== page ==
“Also, another good thing for us is the availability of good limestone rock,” he added. “There have been quarries in all parts of the county and we still have most of them.” Indeed, one of Butler’s townships is named Shell Rock.
A typical road cross section in Butler is 6 inches of rolled, or compacted, stone, topped with 3/4-inch of seal coats, and later, 2 inches of hot-mix asphalt (HMA). Eight to 10 years later another inch or two of HMA would be placed and there would be 3 to 5 inches of asphalt on top of the base course.
“Around the early- to mid-1990s we began doing a lot of cold in-place recycling [CIR] in the county,” Hoodjer said. “At that point most asphalt pavement had 5 to 6 inches of asphalt and bituminous seal coat. At this time approximately 90% of the county roads have been cold in-place recycled.”
Move to Hot-In-Place
Over the years the layers of cold in-place recycled (CIR) asphalt rose higher and higher, and Butler County began to look at alternatives such as HIR.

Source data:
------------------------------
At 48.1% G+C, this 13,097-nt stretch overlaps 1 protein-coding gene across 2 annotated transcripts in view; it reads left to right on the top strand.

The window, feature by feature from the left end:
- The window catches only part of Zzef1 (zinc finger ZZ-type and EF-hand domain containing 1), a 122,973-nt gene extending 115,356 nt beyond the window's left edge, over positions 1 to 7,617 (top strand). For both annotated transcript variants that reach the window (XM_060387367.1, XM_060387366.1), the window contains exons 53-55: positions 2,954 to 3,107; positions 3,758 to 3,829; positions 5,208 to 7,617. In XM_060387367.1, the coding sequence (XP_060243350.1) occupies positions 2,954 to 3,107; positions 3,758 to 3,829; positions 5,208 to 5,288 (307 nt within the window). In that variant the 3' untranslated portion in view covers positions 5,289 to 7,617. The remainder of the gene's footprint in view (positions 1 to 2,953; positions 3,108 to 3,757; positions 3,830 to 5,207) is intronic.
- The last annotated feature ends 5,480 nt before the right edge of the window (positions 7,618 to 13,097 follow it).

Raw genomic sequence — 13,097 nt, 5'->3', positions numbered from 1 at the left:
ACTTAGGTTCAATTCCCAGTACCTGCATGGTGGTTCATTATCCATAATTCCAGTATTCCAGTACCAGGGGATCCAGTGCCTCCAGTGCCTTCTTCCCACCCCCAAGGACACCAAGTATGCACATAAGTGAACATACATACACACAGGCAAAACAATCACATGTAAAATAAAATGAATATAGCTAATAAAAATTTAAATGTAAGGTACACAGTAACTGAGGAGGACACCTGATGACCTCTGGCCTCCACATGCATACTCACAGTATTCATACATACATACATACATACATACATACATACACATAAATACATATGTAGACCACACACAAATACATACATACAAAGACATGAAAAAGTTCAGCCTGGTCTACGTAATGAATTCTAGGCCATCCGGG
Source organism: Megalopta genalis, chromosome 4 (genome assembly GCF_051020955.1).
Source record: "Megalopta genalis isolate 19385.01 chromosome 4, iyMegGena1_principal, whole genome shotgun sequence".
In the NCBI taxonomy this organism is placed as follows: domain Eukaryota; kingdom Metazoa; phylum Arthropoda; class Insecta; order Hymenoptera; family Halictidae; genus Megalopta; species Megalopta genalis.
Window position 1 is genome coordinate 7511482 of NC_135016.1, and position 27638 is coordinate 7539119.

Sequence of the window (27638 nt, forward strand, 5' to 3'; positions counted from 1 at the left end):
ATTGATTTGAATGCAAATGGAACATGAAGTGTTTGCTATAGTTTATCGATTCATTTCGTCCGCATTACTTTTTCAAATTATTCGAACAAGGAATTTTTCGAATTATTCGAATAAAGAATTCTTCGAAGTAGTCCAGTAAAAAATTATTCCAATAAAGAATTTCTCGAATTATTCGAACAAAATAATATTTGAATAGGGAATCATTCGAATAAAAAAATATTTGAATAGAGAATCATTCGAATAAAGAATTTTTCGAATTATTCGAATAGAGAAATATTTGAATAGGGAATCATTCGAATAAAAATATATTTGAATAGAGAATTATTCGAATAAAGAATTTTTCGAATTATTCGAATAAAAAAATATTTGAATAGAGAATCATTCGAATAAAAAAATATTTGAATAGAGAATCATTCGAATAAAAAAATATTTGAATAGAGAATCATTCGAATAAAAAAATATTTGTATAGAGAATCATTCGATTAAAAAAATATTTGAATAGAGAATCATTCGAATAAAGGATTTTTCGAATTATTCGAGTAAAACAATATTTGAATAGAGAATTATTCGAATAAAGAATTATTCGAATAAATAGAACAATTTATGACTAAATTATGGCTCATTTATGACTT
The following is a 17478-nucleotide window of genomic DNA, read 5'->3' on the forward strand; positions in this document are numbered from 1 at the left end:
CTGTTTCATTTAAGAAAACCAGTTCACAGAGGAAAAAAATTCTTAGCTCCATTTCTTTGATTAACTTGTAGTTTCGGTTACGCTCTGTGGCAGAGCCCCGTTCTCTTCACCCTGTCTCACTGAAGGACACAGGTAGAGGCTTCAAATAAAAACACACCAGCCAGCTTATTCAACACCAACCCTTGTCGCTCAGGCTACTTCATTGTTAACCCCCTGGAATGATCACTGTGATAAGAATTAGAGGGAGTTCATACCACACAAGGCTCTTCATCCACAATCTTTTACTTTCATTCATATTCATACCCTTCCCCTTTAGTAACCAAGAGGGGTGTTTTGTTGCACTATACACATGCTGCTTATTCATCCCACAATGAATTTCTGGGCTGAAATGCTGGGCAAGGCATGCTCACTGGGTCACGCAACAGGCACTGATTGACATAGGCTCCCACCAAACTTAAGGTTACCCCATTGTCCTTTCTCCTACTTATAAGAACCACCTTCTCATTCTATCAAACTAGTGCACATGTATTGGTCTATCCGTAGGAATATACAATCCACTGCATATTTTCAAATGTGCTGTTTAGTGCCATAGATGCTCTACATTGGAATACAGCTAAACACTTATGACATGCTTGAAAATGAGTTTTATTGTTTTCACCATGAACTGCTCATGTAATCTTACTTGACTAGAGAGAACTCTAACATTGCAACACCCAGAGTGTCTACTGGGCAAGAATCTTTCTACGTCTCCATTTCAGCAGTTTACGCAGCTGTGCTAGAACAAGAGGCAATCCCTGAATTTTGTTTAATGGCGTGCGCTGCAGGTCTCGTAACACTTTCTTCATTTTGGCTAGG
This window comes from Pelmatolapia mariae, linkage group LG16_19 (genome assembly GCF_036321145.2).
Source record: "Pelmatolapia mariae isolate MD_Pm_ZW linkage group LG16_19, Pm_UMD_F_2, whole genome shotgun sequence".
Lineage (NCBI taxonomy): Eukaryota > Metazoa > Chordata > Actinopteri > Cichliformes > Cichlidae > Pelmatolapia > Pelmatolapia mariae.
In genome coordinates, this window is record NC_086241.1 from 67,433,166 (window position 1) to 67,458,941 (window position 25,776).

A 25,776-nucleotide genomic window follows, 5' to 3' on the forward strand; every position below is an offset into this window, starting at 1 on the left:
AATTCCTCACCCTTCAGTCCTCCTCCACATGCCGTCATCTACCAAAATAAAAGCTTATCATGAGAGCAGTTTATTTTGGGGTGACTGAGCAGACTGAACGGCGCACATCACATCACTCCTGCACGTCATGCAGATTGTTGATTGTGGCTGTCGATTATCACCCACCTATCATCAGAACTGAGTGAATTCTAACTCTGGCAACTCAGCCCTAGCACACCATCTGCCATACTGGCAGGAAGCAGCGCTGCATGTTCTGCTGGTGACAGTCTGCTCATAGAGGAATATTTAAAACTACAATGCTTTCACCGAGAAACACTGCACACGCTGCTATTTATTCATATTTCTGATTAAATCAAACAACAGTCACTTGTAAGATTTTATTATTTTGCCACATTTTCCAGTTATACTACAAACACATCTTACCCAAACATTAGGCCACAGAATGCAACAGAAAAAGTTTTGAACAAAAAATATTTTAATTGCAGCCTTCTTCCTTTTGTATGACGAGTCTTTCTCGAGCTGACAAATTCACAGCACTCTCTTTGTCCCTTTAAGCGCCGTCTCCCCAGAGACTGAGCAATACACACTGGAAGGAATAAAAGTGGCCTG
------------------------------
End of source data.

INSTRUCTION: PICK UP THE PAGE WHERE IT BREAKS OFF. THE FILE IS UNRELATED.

Riherd said 2021 saw the county’s first trial of HIR. “We had a cold in-place program but started to get to a point where we asked, how much is too much cold-recycled pavement? We had some roads which were cold in-place-recycled in the 90s, and hit ’em again, cold in-place-recycling the either 2- or 3-inch cap that was on that, and into the old cold-recycle. At that point we were getting to 6, 7 inches of a cold- recycled mix, and then a 3-inch cap of asphalt on top. We didn’t know if that was really a good thing to continue to build these pavements up.”
Staff also began to see the function of the cold-recycled layer in a different light.
“We saw that cold recycle as a stress relief layer, a crack prevention layer, not necessarily a load-carrying layer,” Hoodjer said. “And we became concerned about having too much of the ‘softer’ mix in the middle of this pavement. We saw industry promoting hot in-place and thought that would be a good way to deal with that.